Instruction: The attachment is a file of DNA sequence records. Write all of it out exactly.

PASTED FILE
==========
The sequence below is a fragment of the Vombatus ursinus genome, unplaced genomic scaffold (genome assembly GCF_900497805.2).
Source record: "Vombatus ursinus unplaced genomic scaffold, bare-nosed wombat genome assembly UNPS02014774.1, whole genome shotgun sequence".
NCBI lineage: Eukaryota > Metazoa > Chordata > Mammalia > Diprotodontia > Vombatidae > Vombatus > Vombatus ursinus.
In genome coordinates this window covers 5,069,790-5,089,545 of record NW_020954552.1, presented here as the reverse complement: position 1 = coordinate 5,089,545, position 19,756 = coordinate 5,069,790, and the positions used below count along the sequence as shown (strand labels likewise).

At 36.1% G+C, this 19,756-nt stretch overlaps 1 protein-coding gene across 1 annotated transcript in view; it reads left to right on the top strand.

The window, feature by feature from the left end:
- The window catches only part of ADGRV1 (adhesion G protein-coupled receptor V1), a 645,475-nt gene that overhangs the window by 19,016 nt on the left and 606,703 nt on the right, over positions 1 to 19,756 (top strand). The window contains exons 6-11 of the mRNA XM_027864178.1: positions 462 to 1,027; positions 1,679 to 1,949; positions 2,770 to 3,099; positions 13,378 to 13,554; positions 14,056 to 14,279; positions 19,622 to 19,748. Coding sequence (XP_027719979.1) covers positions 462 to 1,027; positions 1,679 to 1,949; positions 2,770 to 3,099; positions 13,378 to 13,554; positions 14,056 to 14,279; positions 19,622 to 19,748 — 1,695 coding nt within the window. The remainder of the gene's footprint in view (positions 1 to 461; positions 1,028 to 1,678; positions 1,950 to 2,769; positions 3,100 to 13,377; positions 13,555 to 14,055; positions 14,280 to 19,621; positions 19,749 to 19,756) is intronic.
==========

The sequence below is a fragment of the Vombatus ursinus genome, unplaced genomic scaffold (genome assembly GCF_900497805.2).
Source record: "Vombatus ursinus unplaced genomic scaffold, bare-nosed wombat genome assembly UNPS02014774.1, whole genome shotgun sequence".
NCBI lineage: Eukaryota > Metazoa > Chordata > Mammalia > Diprotodontia > Vombatidae > Vombatus > Vombatus ursinus.
In genome coordinates this window covers 5,069,790-5,089,545 of record NW_020954552.1, presented here as the reverse complement: position 1 = coordinate 5,089,545, position 19,756 = coordinate 5,069,790, and the positions used below count along the sequence as shown (strand labels likewise).

At 36.1% G+C, this 19,756-nt stretch overlaps 1 protein-coding gene across 1 annotated transcript in view; it reads left to right on the top strand.

The window, feature by feature from the left end:
- The window catches only part of ADGRV1 (adhesion G protein-coupled receptor V1), a 645,475-nt gene that overhangs the window by 19,016 nt on the left and 606,703 nt on the right, over positions 1 to 19,756 (top strand). The window contains exons 6-11 of the mRNA XM_027864178.1: positions 462 to 1,027; positions 1,679 to 1,949; positions 2,770 to 3,099; positions 13,378 to 13,554; positions 14,056 to 14,279; positions 19,622 to 19,748. Coding sequence (XP_027719979.1) covers positions 462 to 1,027; positions 1,679 to 1,949; positions 2,770 to 3,099; positions 13,378 to 13,554; positions 14,056 to 14,279; positions 19,622 to 19,748 — 1,695 coding nt within the window. The remainder of the gene's footprint in view (positions 1 to 461; positions 1,028 to 1,678; positions 1,950 to 2,769; positions 3,100 to 13,377; positions 13,555 to 14,055; positions 14,280 to 19,621; positions 19,749 to 19,756) is intronic.